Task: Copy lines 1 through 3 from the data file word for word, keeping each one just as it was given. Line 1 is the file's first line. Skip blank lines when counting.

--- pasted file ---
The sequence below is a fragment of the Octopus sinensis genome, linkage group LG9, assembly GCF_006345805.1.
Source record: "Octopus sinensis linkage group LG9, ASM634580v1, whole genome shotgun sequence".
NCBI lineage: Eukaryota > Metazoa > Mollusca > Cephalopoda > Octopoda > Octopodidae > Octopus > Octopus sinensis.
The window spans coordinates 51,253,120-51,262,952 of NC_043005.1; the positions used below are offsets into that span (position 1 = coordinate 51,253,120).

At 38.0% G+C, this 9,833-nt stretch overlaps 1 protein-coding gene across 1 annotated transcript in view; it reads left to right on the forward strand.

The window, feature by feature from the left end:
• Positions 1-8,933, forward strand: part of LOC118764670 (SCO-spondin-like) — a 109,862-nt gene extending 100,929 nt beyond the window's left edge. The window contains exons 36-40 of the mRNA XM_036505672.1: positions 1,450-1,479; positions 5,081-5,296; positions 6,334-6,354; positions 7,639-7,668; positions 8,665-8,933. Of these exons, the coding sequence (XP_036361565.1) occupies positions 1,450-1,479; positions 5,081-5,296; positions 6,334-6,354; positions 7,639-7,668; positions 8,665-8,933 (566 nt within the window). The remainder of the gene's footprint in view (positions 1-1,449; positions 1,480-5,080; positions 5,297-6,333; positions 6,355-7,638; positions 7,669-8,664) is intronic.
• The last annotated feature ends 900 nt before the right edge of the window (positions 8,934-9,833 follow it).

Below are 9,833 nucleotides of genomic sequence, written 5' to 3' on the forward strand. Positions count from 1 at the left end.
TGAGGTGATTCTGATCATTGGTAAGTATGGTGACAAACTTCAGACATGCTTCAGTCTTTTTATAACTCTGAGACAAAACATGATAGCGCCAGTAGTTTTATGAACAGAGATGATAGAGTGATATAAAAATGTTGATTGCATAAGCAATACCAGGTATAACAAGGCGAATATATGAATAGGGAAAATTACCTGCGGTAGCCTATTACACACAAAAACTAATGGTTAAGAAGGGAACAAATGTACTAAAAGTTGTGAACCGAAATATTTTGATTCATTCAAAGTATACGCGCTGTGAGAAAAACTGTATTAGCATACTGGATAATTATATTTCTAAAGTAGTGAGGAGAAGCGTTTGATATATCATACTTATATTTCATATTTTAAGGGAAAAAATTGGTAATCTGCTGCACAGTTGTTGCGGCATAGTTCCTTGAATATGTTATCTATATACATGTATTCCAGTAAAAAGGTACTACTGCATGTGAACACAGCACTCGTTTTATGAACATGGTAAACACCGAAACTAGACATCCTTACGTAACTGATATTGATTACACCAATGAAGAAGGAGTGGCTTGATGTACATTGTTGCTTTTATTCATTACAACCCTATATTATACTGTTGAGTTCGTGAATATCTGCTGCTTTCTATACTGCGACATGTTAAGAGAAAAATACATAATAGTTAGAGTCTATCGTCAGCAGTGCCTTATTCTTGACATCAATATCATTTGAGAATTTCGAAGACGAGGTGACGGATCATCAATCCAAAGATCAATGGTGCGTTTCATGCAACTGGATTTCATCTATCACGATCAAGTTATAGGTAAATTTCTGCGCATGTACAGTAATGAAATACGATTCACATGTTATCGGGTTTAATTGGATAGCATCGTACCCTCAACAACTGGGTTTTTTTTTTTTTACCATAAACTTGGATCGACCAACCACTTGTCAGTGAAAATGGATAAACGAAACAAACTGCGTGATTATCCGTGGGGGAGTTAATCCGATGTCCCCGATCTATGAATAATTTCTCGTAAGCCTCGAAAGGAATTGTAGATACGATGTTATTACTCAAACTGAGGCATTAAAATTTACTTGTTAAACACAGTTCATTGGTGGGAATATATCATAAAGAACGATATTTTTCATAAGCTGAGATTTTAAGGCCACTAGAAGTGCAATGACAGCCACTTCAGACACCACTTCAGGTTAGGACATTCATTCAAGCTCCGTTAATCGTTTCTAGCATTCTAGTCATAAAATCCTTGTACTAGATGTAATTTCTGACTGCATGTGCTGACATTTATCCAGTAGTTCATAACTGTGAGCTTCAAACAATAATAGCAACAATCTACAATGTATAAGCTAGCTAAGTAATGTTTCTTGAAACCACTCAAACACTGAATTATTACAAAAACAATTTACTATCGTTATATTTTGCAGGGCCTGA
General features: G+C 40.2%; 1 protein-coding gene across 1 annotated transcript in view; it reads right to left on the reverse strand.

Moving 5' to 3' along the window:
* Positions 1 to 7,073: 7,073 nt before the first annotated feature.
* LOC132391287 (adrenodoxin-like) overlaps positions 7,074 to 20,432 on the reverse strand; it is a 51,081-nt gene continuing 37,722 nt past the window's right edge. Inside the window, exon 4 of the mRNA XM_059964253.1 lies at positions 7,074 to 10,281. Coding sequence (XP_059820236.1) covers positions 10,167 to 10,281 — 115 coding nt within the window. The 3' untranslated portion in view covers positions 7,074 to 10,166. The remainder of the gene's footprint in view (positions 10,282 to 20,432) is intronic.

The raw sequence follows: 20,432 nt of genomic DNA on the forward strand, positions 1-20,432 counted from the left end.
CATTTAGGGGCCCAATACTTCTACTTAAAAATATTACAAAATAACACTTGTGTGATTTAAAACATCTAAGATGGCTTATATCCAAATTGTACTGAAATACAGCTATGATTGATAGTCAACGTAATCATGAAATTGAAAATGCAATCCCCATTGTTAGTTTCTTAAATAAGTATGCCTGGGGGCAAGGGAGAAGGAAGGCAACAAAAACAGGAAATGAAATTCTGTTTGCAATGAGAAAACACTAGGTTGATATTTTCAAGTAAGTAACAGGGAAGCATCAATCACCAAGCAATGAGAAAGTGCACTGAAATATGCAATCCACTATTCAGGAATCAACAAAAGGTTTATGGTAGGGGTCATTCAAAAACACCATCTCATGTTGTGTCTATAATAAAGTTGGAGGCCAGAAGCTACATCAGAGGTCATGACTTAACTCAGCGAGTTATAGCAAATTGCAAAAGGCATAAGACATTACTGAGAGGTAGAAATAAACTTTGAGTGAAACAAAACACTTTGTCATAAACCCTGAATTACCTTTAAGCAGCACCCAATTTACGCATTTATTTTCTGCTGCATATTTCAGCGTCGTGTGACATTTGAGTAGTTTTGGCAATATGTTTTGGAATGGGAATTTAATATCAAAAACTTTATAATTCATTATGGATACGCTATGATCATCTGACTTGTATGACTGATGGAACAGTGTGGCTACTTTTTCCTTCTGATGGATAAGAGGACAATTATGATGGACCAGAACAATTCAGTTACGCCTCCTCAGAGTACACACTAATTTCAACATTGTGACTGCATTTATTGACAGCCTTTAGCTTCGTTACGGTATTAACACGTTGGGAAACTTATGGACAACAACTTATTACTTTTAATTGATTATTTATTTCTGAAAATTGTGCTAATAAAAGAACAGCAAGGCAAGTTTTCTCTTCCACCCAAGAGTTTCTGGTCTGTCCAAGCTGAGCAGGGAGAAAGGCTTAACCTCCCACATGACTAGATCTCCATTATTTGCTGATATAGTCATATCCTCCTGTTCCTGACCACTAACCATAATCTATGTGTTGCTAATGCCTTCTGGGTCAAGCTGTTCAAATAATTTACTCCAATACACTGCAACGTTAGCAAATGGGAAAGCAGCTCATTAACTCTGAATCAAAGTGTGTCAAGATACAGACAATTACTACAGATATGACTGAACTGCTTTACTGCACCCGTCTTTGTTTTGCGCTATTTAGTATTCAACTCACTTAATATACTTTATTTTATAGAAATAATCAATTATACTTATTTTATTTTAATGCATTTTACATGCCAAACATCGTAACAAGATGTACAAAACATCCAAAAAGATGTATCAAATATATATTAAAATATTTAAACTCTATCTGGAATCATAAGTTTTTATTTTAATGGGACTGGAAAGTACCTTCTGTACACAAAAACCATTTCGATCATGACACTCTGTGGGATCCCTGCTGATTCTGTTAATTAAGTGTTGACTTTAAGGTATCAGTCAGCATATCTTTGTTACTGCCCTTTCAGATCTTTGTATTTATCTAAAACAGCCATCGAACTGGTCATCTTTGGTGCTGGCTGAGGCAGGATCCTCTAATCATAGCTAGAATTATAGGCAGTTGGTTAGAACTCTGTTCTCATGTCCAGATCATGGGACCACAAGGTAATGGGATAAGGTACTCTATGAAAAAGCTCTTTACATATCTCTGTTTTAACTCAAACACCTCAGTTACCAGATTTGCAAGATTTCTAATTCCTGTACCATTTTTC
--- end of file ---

The sequence below is a fragment of the Octopus sinensis genome, linkage group LG9, assembly GCF_006345805.1.
Source record: "Octopus sinensis linkage group LG9, ASM634580v1, whole genome shotgun sequence".
NCBI lineage: Eukaryota > Metazoa > Mollusca > Cephalopoda > Octopoda > Octopodidae > Octopus > Octopus sinensis.